Arnold Kling  

IMF to Investigate the U.S. Financial System?

Cowen and Simon... Goldin and Katz...

A reader forwarded me this story.

Officials with the International Monetary Fund (IMF) have informed Bernanke about a plan that would have been unheard-of in the past: a general examination of the US financial system. The IMF's board of directors has ruled that a so-called Financial Sector Assessment Program (FSAP) is to be carried out in the United States. It is nothing less than an X-ray of the entire US financial system.

The gist of the story is "how the mighty have fallen," that the Fed and other regulators would have to submit to this. Another spin might be that it is the IMF that has suffered the biggest decline in relevance and status over the last several years, and this is a desperate ploy by bureaucrats to try to justify their existence.

COMMENTS (6 to date)
Matt writes:

Hopefully their examination will include government accounting, which is deliberately fraudulent.

Unit writes:

I wonder, is the IMF doing this because they're about to loan the US some money?

And what if the IMF concludes that our government is spending to much and social security and Medicare are unfunded liabilities?

Patrick writes:

I think Unit has it...

If the author of this blurb (Kling) actually read this I'm surprised all he got was IMF wants recognition. I suppose it could be so, however when it also states that they've been asking for the entire BUSH term, it raises some more questions beyond - IMF wants relevance.

What is interesting to boot is the results won't be released until after Bush is gone. Back to Unit, who is spot on I believe, in that we're about to be bought. PEOPLE - Read some financial history specifically how the Pound Sterling LOST it's reserve status. FUNDING WWI and guess who their banker was? US!

Now WE have been banking in Asia and Pax Americana is eroding. We're the freakin ST LOUIS FED REPORT declaring two years ago that America is broke...the evidence is all around us if one can manage to be objective.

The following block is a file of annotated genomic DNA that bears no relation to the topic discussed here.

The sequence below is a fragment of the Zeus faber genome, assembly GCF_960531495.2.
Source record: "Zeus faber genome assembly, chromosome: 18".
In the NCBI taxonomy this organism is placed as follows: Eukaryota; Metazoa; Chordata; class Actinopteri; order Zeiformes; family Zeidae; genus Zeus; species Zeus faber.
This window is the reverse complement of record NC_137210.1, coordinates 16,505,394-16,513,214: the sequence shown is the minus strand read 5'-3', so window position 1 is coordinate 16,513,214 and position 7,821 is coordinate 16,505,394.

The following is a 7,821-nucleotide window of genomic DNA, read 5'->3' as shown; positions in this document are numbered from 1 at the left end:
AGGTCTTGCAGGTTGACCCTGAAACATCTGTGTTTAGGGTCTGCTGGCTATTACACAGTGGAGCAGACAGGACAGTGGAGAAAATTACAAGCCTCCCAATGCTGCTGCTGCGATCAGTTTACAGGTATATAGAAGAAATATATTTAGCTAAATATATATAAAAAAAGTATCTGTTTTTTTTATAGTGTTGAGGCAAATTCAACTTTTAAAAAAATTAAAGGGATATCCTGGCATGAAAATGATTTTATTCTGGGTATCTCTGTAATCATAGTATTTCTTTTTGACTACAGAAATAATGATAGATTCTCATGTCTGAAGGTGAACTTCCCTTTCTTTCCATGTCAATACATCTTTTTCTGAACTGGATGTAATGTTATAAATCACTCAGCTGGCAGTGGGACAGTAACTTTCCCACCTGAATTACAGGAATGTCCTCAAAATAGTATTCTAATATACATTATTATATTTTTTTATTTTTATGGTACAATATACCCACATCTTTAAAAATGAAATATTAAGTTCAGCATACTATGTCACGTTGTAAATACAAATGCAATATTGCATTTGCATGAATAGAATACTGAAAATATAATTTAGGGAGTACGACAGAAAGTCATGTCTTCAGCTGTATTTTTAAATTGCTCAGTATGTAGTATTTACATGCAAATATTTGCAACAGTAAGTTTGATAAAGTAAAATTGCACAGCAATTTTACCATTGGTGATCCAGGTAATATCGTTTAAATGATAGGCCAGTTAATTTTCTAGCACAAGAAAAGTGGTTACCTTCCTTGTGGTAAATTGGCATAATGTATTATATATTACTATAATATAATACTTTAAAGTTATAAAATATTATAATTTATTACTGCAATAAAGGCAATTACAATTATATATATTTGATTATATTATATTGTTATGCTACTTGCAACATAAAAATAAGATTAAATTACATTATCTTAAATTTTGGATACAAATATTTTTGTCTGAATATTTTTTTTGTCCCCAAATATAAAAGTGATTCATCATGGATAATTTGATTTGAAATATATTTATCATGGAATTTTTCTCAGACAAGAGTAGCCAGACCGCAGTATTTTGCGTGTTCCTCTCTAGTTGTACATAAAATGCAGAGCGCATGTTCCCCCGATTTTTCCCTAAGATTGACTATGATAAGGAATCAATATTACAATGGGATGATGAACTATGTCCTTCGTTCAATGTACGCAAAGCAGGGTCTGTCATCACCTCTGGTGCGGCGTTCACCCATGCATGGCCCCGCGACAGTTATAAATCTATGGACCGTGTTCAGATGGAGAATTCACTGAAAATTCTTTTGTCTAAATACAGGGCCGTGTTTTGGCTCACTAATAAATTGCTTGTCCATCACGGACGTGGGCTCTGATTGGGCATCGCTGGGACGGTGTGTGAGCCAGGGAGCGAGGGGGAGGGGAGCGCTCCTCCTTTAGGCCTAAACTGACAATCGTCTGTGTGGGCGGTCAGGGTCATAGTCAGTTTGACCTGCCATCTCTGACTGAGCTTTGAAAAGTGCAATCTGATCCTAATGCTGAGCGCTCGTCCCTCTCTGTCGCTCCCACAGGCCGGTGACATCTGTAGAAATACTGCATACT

Gary Rogers writes:

This should not be a surprise to anyone. Our debt is 9+ trillion and climbing and we have social programs that are simply unfundable over the next 20 years. Add to this that the most expedient way for our politicians to deal with the problem is to continue spending while inflating our debt away. Is it surprising that our lenders are getting nervous? The news is not that the Fed will have to submit to this examination but that the IMF has not been friendly to growth oriented recovery plans. Whenever they have intervened, it is with austerity plans that severely limit the economies of the targeted countries. I see this as one of the worst things that could happen and similar to Herbert Hoover trying to balance the federal budget in the face of the great depression.

Patrick writes:

I have a basic structural understanding of growth as such. Finite resources are finite. Growth oriented strategies work right up until they dont. Therefore growth oriented strategies are ultimately doomed to fail strategies as the East Islanders can attest to. So what other system works once this has rubicon has been crossed? Granted we're talking LONG scales of linear time, but it shall come to pass. Curious on other's thoughts on the matter.

Regina writes:

To elaborate on Patrick's comment...interesting reading at this link:,1518,562291,00.html

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